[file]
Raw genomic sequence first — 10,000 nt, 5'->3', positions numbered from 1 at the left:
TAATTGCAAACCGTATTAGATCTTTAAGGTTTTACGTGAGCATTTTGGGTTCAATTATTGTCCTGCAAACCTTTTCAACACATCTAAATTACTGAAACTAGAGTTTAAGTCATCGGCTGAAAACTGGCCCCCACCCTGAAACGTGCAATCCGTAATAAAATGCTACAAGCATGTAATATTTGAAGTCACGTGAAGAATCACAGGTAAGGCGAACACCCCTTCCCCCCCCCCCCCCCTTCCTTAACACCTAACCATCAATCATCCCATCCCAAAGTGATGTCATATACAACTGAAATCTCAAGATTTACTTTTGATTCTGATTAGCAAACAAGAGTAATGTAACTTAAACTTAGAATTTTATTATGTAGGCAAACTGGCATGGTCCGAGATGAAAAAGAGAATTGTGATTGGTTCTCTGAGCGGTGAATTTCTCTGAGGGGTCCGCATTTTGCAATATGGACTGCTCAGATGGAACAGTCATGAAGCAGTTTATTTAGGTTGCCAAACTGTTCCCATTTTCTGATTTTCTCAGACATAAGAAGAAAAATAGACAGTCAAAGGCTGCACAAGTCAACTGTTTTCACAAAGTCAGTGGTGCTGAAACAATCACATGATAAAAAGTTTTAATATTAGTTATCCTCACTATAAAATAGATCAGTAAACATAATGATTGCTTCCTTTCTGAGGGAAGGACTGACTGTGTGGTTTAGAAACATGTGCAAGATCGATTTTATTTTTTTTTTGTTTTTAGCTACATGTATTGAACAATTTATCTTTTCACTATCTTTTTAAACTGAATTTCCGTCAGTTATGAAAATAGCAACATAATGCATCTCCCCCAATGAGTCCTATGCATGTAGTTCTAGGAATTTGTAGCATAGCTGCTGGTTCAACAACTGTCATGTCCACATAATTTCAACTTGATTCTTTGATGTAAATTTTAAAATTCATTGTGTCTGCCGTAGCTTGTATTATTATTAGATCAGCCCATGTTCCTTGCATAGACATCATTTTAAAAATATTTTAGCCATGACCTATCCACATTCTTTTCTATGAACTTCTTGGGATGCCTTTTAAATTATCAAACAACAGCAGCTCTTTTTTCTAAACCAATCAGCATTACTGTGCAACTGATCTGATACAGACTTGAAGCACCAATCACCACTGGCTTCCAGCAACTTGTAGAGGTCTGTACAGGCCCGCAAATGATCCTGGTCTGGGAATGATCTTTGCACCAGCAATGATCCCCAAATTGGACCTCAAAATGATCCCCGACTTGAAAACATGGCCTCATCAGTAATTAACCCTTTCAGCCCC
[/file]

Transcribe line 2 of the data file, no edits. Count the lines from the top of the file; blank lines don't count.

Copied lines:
TAATTGCAAACCGTATTAGATCTTTAAGGTTTTACGTGAGCATTTTGGGTTCAATTATTGTCCTGCAAACCTTTTCAACACATCTAAATTACTGAAACTAGAGTTTAAGTCATCGGCTGAAAACTGGCCCCCACCCTGAAACGTGCAATCCGTAATAAAATGCTACAAGCATGTAATATTTGAAGTCACGTGAAGAATCACAGGTAAGGCGAACACCCCTTCCCCCCCCCCCCCCCTTCCTTAACACCTAACCATCAATCATCCCATCCCAAAGTGATGTCATATACAACTGAAATCTCAAGATTTACTTTTGATTCTGATTAGCAAACAAGAGTAATGTAACTTAAACTTAGAATTTTATTATGTAGGCAAACTGGCATGGTCCGAGATGAAAAAGAGAATTGTGATTGGTTCTCTGAGCGGTGAATTTCTCTGAGGGGTCCGCATTTTGCAATATGGACTGCTCAGATGGAACAGTCATGAAGCAGTTTATTTAGGTTGCCAAACTGTTCCCATTTTCTGATTTTCTCAGACATAAGAAGAAAAATAGACAGTCAAAGGCTGCACAAGTCAACTGTTTTCACAAAGTCAGTGGTGCTGAAACAATCACATGATAAAAAGTTTTAATATTAGTTATCCTCACTATAAAATAGATCAGTAAACATAATGATTGCTTCCTTTCTGAGGGAAGGACTGACTGTGTGGTTTAGAAACATGTGCAAGATCGATTTTATTTTTTTTTTGTTTTTAGCTACATGTATTGAACAATTTATCTTTTCACTATCTTTTTAAACTGAATTTCCGTCAGTTATGAAAATAGCAACATAATGCATCTCCCCCAATGAGTCCTATGCATGTAGTTCTAGGAATTTGTAGCATAGCTGCTGGTTCAACAACTGTCATGTCCACATAATTTCAACTTGATTCTTTGATGTAAATTTTAAAATTCATTGTGTCTGCCGTAGCTTGTATTATTATTAGATCAGCCCATGTTCCTTGCATAGACATCATTTTAAAAATATTTTAGCCATGACCTATCCACATTCTTTTCTATGAACTTCTTGGGATGCCTTTTAAATTATCAAACAACAGCAGCTCTTTTTTCTAAACCAATCAGCATTACTGTGCAACTGATCTGATACAGACTTGAAGCACCAATCACCACTGGCTTCCAGCAACTTGTAGAGGTCTGTACAGGCCCGCAAATGATCCTGGTCTGGGAATGATCTTTGCACCAGCAATGATCCCCAAATTGGACCTCAAAATGATCCCCGACTTGAAAACATGGCCTCATCAGTAATTAACCCTTTCAGCCCC